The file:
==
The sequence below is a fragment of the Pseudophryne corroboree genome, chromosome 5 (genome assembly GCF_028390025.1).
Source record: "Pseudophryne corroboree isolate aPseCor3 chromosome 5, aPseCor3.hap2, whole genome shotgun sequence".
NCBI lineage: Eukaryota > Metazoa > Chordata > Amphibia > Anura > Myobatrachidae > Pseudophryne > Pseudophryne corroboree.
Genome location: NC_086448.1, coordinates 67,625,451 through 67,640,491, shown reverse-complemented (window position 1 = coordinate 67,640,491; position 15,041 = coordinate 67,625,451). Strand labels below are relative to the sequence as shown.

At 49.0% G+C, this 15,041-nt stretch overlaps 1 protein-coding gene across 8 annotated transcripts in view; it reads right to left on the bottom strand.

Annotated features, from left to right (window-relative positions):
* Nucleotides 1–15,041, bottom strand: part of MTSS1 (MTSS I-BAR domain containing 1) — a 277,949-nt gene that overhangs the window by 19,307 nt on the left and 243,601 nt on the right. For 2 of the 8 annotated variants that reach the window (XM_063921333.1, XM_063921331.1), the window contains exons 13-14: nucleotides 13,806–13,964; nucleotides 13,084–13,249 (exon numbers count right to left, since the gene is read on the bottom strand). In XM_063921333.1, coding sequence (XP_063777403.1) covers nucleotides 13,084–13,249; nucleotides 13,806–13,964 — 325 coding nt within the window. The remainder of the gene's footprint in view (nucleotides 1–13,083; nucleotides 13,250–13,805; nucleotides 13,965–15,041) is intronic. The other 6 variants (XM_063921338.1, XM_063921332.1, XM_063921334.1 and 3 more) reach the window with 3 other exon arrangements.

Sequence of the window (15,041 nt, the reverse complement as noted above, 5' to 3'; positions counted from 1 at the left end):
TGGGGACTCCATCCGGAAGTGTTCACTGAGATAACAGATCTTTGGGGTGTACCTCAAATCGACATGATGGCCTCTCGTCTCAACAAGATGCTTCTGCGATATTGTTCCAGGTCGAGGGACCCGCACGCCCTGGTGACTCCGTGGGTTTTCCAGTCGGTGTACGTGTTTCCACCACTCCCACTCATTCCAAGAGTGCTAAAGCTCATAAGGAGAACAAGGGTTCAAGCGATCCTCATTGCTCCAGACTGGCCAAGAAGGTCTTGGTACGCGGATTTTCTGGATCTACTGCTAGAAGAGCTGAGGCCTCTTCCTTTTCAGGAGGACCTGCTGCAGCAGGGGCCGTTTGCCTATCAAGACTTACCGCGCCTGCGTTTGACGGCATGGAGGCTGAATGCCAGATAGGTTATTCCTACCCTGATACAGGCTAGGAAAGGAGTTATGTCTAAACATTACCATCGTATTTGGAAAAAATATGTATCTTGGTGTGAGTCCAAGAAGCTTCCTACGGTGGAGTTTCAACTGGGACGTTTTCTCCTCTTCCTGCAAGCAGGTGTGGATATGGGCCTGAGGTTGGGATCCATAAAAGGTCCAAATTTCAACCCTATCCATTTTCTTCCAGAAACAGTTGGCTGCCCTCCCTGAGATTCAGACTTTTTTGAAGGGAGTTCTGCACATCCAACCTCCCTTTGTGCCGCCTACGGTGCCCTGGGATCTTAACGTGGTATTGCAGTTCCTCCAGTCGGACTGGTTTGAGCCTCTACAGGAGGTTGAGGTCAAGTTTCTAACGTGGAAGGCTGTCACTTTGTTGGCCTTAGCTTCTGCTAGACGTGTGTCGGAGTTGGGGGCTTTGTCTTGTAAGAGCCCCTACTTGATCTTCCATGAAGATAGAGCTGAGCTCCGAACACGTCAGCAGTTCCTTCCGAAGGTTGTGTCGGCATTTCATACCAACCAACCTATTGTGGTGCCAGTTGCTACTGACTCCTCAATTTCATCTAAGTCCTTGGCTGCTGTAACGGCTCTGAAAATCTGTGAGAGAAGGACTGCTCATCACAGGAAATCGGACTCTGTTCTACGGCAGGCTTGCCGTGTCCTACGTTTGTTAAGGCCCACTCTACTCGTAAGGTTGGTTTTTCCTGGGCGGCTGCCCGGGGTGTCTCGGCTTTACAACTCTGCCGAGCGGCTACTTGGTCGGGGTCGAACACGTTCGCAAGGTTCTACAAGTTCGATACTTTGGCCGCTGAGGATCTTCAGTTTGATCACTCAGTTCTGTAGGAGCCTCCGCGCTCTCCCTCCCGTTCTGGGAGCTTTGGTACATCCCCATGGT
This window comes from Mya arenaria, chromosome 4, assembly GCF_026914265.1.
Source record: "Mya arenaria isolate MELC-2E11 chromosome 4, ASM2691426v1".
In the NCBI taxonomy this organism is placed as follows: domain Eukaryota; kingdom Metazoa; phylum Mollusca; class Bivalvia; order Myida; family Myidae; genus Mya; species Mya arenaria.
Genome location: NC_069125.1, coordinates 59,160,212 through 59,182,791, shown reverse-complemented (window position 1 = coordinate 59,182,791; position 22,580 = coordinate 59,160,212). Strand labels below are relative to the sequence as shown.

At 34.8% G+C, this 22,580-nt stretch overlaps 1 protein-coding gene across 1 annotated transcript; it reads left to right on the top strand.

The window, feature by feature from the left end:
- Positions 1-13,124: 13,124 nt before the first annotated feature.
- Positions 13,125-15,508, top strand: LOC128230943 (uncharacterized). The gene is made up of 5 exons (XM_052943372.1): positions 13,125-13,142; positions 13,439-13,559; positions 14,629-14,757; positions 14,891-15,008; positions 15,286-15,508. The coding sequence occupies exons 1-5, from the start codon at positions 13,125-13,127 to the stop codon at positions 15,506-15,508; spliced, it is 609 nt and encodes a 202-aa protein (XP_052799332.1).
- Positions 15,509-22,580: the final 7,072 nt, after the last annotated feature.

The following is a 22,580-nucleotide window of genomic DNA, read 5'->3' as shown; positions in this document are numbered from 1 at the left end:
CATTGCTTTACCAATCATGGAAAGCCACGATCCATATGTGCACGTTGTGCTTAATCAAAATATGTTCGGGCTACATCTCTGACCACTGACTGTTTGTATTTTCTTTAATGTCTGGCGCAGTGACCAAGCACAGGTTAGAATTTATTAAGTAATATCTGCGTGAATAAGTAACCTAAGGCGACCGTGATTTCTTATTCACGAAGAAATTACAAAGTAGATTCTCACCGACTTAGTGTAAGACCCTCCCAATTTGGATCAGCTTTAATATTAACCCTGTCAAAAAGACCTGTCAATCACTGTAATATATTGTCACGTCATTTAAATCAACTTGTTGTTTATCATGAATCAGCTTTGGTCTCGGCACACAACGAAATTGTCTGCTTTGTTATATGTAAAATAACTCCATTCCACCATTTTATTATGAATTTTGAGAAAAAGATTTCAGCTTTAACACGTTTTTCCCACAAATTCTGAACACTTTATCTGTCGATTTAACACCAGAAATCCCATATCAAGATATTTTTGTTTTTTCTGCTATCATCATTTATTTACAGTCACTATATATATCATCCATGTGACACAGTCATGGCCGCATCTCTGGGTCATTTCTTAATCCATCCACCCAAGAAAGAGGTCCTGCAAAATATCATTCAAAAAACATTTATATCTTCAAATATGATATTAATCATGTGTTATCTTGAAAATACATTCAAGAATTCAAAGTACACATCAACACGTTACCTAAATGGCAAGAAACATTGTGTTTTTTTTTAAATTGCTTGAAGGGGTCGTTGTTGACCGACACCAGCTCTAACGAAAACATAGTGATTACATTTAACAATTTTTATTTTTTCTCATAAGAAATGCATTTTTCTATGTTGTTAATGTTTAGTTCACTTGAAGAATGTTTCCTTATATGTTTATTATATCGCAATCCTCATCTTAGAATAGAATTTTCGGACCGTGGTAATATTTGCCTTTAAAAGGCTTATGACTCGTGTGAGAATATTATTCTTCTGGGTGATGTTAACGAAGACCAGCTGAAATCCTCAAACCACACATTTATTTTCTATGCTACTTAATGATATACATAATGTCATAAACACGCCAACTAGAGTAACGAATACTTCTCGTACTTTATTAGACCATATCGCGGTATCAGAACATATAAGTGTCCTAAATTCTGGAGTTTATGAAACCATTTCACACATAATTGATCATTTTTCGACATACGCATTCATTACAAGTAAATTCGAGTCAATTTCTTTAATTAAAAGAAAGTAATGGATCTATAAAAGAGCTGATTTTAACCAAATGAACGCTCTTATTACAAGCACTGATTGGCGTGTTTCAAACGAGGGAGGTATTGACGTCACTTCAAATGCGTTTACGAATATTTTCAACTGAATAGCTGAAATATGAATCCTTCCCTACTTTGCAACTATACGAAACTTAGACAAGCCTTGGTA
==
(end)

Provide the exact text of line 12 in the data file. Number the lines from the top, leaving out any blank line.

In the NCBI taxonomy this organism is placed as follows: domain Eukaryota; kingdom Metazoa; phylum Mollusca; class Bivalvia; order Myida; family Myidae; genus Mya; species Mya arenaria.